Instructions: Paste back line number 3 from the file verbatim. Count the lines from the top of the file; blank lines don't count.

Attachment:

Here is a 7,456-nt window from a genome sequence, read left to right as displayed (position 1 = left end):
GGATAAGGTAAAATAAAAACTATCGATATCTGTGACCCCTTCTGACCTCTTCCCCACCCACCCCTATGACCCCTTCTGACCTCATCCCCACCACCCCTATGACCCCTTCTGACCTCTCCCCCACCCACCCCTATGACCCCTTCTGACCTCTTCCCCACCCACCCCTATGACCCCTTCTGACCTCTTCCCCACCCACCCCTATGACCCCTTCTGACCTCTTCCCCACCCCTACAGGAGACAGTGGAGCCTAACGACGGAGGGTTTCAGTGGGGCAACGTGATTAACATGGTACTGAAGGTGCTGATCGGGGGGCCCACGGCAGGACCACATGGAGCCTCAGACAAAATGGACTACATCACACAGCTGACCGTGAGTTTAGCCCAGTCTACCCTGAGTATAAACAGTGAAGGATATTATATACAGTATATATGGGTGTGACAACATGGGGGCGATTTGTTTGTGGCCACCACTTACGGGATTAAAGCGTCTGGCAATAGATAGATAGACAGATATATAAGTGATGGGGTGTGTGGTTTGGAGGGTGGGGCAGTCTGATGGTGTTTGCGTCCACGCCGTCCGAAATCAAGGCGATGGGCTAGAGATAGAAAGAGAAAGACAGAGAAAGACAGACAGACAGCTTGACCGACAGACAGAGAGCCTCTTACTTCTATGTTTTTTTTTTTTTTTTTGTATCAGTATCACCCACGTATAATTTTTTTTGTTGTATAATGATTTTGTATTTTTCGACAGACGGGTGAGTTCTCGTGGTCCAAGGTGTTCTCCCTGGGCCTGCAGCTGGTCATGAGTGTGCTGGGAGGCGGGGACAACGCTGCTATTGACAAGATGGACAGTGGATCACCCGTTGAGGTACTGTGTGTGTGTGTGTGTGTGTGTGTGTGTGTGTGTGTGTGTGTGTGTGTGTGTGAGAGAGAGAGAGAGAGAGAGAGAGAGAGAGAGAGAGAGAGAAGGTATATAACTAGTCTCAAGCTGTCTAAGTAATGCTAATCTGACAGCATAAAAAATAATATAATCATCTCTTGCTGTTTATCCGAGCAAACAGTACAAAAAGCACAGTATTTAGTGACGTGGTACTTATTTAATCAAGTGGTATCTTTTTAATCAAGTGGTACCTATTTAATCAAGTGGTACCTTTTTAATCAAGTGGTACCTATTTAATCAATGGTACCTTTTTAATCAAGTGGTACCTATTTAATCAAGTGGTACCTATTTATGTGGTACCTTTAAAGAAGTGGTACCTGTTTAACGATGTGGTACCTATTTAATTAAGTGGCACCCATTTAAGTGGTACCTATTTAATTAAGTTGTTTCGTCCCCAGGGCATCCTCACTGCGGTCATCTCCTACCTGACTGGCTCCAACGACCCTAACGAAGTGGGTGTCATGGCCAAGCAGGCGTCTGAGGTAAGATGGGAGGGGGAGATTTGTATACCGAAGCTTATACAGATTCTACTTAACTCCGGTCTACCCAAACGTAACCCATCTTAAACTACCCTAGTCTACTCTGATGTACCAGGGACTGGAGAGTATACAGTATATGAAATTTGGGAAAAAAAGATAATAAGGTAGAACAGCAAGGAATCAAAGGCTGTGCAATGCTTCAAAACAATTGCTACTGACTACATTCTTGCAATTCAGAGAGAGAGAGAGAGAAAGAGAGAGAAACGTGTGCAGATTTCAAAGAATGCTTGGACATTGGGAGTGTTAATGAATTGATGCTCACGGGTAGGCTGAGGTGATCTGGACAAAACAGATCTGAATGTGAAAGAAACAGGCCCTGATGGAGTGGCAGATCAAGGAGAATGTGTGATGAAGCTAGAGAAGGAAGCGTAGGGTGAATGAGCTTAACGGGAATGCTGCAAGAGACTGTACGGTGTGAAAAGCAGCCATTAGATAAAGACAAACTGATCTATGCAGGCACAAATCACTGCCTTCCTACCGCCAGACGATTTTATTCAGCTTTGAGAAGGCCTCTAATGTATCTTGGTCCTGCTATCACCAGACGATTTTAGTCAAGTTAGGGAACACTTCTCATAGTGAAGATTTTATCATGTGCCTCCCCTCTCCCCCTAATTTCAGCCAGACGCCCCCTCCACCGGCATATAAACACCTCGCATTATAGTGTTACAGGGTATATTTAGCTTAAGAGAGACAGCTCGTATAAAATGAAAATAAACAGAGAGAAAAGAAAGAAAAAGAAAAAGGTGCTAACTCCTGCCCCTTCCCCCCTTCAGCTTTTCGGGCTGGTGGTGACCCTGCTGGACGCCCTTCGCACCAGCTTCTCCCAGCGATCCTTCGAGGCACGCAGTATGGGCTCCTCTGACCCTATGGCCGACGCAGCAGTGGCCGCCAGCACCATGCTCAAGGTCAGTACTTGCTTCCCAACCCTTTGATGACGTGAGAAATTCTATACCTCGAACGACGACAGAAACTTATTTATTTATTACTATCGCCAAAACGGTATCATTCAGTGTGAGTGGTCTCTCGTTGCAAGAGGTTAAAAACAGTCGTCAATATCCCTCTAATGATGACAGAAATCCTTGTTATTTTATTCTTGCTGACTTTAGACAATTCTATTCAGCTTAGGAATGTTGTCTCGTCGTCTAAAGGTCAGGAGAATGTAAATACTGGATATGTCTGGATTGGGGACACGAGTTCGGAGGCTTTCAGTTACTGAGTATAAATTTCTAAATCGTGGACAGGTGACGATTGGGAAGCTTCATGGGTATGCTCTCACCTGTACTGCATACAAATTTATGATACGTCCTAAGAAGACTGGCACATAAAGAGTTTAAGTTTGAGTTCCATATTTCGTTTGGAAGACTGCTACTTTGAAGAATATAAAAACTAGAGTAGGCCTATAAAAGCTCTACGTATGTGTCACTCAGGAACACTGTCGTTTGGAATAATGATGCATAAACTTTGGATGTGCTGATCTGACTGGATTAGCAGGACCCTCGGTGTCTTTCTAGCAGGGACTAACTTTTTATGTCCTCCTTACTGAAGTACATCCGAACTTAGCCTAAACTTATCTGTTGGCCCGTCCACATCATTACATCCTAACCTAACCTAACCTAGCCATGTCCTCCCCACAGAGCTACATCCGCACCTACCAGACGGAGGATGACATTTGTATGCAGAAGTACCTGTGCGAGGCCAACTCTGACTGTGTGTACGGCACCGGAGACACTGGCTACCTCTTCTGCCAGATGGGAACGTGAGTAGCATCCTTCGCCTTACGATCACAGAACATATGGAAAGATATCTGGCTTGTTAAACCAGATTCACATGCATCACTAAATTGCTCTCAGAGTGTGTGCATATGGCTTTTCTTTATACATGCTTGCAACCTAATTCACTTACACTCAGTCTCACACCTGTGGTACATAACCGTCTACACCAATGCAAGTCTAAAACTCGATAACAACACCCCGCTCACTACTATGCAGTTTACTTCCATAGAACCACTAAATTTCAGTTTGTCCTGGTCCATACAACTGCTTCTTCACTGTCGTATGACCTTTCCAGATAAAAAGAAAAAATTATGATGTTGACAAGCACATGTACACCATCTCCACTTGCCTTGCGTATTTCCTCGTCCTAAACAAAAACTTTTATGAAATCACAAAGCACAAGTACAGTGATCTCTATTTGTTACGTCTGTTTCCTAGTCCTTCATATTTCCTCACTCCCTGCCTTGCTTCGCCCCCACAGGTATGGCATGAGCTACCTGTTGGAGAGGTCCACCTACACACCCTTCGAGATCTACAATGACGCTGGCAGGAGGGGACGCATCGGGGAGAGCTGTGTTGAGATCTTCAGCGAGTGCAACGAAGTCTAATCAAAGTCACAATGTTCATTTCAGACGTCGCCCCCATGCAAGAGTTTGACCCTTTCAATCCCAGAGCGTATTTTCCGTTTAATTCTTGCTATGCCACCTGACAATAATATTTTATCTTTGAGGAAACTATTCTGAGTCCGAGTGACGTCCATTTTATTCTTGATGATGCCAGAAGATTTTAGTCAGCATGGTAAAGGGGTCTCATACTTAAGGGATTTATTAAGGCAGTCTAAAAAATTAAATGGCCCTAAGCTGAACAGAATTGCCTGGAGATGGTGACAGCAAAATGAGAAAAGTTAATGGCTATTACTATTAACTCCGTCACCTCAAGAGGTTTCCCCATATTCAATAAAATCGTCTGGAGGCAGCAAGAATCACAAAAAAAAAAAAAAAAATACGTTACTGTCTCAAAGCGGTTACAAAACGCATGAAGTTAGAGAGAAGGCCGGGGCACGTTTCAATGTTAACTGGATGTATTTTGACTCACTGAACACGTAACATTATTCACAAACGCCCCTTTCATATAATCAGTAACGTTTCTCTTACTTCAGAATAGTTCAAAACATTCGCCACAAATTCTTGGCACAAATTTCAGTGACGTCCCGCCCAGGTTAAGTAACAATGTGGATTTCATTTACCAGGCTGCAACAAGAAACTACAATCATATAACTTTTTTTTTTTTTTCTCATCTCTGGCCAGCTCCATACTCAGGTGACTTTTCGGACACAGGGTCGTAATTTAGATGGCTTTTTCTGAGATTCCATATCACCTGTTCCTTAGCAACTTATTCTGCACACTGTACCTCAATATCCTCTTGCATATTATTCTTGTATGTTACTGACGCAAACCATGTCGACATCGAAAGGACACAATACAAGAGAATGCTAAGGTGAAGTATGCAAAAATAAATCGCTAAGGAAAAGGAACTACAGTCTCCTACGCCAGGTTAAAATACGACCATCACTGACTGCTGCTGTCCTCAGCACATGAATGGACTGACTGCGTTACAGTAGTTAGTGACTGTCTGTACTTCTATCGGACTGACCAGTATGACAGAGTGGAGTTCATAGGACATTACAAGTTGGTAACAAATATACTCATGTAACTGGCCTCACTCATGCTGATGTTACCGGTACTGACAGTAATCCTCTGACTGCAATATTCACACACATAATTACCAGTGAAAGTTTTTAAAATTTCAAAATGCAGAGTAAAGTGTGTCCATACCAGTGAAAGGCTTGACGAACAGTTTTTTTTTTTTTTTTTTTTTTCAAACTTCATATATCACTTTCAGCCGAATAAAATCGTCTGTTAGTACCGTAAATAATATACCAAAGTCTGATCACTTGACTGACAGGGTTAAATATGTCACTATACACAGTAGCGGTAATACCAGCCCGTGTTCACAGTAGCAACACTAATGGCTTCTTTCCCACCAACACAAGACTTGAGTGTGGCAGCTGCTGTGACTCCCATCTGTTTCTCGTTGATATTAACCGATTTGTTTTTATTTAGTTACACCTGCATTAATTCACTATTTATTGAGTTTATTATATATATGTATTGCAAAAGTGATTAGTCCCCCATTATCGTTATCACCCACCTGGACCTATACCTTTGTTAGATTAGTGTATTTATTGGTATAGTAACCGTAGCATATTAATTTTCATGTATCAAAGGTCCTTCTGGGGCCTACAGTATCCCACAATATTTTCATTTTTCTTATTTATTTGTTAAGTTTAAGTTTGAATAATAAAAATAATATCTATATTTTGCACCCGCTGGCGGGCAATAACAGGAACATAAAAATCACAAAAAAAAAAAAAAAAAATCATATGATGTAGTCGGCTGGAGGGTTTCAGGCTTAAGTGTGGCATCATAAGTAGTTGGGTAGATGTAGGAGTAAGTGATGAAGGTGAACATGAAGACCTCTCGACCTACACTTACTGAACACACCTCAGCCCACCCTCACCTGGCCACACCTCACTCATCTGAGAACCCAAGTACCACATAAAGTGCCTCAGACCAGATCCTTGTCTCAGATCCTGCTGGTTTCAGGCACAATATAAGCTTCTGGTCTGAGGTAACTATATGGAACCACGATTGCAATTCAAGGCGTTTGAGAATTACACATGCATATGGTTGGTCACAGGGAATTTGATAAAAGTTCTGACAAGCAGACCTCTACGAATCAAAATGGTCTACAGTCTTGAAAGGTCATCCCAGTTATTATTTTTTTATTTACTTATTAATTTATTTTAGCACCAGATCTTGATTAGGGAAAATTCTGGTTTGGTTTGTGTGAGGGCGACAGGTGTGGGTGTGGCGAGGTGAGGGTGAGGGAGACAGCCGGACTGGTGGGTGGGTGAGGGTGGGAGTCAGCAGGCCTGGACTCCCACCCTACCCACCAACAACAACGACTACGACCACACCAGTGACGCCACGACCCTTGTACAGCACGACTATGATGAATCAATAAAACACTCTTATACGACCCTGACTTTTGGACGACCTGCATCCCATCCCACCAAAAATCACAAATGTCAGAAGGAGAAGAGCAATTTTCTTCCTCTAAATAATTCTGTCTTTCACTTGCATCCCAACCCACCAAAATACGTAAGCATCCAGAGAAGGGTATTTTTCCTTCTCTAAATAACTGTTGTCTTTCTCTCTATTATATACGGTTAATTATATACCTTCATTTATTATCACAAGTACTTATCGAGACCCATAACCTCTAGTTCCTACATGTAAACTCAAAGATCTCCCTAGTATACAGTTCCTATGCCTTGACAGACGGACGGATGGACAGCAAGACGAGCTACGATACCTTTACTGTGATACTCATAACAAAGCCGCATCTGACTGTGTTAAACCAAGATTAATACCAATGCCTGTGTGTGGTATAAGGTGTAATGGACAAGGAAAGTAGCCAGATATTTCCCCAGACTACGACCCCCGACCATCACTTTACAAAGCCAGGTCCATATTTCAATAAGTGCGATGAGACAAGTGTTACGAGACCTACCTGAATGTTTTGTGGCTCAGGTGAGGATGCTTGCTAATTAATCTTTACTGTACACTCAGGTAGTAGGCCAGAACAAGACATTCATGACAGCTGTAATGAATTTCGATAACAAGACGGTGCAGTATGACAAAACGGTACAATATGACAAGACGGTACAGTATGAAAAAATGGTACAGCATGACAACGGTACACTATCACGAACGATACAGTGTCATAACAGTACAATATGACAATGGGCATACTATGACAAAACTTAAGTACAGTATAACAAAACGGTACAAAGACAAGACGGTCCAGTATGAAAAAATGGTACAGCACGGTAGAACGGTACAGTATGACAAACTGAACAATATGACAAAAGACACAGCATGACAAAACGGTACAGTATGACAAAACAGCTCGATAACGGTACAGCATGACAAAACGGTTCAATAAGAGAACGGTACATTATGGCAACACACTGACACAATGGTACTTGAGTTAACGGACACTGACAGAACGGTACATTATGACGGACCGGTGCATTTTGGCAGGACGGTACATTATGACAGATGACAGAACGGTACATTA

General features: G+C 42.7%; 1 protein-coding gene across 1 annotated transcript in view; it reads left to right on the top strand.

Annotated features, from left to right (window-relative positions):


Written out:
General features: G+C 42.7%; 1 protein-coding gene across 1 annotated transcript in view; it reads left to right on the top strand.